Is it possible to pick a team to finish last and be optimistic about them at the same time?
That’s where I stand with the Mariners. Earlier today, Geoff gave a compelling argument for why he’s picking them to finish third, ahead of the Rangers. I, too had to submit my picks to run in our Mariners’ extravaganza for Sunday that we’re all working on madly.
I picked the Mariners’ to finish fourth, behind the Angels, A’s and Rangers, in that order. But I think it’s going to be a vastly improved, heading-in-the-right direction, the-future-is-bright fourth, if that’s possible. And for a team that lost 101 games last year and finished 39 games out of first — and 14 1/2 games out of third!!! — I think it is.
For one thing, the AL West figures to be a lot tighter this year, so a last-place finish doesn’t have to land the Mariners in another time zone again. The warning signs for the Angels (who won the division by a ridiculous 21 games over Texas in ’08) are rampant, including a report in today’s Los Angeles Times that Joe Saunders, their Opening Day starter, may be experiencing “dead arm.” That’s on top of John Lackey, Ervin Santana and Kelvim Escobar all opening the season on the disabled list. However, I still think the Angels have enough pitching depth to overcome those injuries, and they remain the most complete team in the division.
Oakland is filled with exciting young talent, plus newcomers Matt Holliday, Jason Giambi and Orlando Cabrera. They’ll clearly be better, but there will be inevitable growing pains with a rotation that figures to average 23 years of age now that ace Justin Duchscherer has undergone elbow surgery (Dallas Braden, Dana Eveland, Sean Gallagher or Josh Outman, Trevor Cahill and Brett Anderson).
Texas, as usual, needs to improve its pitching after compiling a MLB-worst 5.37 ERA last year (to go with an MLB-high 901 runs scored). The Rangers will always rack up runs, especially in their park, and even without Milton Bradley. The eternal question: Can they prevent them? The difference this year is that the Rangers have quietly built up one of the best arrays of minor-league talent — if not THE best — in the game. And that includes some first-rate arms that could be ready to break in by mid-season (Neftali Feliz, Derek Holland) — not to mention rookie shortstop Elvis Andrus, who has dazzled with his range. The Rangers are a team on the upswing, though it might be a slow-developing upswing.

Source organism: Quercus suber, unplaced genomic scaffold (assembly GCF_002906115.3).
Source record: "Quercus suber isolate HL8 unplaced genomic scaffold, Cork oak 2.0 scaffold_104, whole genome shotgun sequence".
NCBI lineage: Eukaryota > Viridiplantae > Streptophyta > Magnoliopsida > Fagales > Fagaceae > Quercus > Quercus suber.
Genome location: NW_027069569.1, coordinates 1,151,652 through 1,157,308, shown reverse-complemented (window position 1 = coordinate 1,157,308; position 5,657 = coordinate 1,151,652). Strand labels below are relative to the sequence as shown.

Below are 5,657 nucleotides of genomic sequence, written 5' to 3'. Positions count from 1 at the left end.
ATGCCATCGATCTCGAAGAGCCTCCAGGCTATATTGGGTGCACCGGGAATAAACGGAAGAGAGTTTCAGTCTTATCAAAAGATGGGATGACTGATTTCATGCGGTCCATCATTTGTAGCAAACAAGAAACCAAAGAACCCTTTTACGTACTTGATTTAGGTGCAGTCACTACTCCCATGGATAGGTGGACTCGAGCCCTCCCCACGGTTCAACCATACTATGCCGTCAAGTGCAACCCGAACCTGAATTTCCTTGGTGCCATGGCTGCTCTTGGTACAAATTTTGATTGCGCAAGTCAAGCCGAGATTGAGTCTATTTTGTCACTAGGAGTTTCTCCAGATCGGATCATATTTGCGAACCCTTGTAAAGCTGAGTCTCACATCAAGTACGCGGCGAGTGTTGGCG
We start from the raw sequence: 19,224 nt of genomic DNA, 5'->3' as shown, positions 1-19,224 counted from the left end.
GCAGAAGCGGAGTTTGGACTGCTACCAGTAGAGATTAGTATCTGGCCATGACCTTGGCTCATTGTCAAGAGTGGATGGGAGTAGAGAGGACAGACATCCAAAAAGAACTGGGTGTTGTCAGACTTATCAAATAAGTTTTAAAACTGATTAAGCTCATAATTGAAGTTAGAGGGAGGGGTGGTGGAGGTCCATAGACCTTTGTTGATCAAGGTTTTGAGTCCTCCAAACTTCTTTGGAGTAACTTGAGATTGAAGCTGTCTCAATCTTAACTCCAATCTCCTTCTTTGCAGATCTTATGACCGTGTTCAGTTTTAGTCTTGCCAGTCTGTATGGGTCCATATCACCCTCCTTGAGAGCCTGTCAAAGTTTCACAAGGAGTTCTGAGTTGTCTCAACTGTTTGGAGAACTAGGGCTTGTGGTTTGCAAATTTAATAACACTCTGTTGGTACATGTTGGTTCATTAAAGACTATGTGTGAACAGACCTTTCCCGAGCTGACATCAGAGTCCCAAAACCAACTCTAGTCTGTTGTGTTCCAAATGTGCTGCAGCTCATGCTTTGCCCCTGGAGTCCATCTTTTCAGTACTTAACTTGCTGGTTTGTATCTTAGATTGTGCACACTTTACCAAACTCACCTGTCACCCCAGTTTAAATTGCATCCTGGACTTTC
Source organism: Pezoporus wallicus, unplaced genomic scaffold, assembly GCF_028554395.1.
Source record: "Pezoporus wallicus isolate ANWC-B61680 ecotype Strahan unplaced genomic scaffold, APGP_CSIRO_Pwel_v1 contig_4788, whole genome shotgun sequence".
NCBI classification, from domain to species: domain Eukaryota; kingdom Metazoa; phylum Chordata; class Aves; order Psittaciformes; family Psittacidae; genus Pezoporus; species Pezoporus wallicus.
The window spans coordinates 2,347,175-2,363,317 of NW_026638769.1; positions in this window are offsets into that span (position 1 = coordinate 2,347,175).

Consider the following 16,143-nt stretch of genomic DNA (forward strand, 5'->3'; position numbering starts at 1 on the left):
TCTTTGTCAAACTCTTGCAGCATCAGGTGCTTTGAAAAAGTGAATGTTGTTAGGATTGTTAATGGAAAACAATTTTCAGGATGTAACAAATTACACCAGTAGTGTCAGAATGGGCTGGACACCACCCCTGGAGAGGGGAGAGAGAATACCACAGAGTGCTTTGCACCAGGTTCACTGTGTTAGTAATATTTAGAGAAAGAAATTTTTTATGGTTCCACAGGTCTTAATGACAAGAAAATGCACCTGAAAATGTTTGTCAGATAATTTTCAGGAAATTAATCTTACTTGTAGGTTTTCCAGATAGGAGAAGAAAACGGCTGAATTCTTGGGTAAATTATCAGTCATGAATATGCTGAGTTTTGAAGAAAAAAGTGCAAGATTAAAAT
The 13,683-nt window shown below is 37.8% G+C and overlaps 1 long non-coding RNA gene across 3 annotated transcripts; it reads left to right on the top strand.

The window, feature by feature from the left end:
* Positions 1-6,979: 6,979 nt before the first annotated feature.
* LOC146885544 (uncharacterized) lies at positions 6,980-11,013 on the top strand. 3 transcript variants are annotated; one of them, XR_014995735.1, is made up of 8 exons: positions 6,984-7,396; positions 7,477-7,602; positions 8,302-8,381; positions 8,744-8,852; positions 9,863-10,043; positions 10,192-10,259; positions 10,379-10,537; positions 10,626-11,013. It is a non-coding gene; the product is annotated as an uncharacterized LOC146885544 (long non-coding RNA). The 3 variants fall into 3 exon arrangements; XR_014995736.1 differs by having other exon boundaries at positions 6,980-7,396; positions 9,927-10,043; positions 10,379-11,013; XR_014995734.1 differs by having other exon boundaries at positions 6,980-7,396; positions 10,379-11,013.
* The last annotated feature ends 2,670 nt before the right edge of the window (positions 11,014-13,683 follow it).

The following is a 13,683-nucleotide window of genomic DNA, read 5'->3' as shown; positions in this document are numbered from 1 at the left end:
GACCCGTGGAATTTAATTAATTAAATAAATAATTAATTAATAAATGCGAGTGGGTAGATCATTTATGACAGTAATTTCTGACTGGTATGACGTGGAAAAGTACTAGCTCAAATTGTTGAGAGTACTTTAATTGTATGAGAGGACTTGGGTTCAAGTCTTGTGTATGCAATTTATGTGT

The Mariners, too, are on the upswing; how can they not be after thudding to rock bottom last year. I see them improving by about 10 games — but that still gets them to just 71 wins (or, to put it another way, 91 losses). If things really click, perhaps they’ll move up by 15, which could pull them into third place, as Geoff forecasts.
While Geoff details the improvement in clubhouse mood — and I witnessed it myself — I don’t see that as overly influential in their record. I think, for the most part, their clubhouse was dysfunctional last year because they sucked, not the other way around. It should be a happier place this year with Ken Griffey and Mike Sweeney around, but that won’t solve the deficiencies I still see. The starting pitching, without Brandon Morrow, is hardly overwhelming, though the outlook is much brighter if Felix finally has his breakout year, and Erik Bedard stays healthy enough to put up the sort of dominant season the Mariners expected last year. Based on what I’ve been seeing in spring, the bullpen looks worrisome to me. Even with Morrow, who looks doubtful to me for the start of the season. And I’m still not convinced this lineup has enough pop to overcome the pitching weaknesses, even with a healthy Griffey and a revived Branyan (and I’ll reserve some skepticism on both fronts).
Yes, the outfield defense should rock (provided it’s Endy Chavez and not Griffey out in left the bulk of the time). Yes, the manager, and the management team, seem to have their stuff together. Yes, there are some exciting young players on the horizon. Yes, the future looks infinitely brighter than it did last October.
But I’m still picking them last. Then again, I picked them first last year, so what do I know?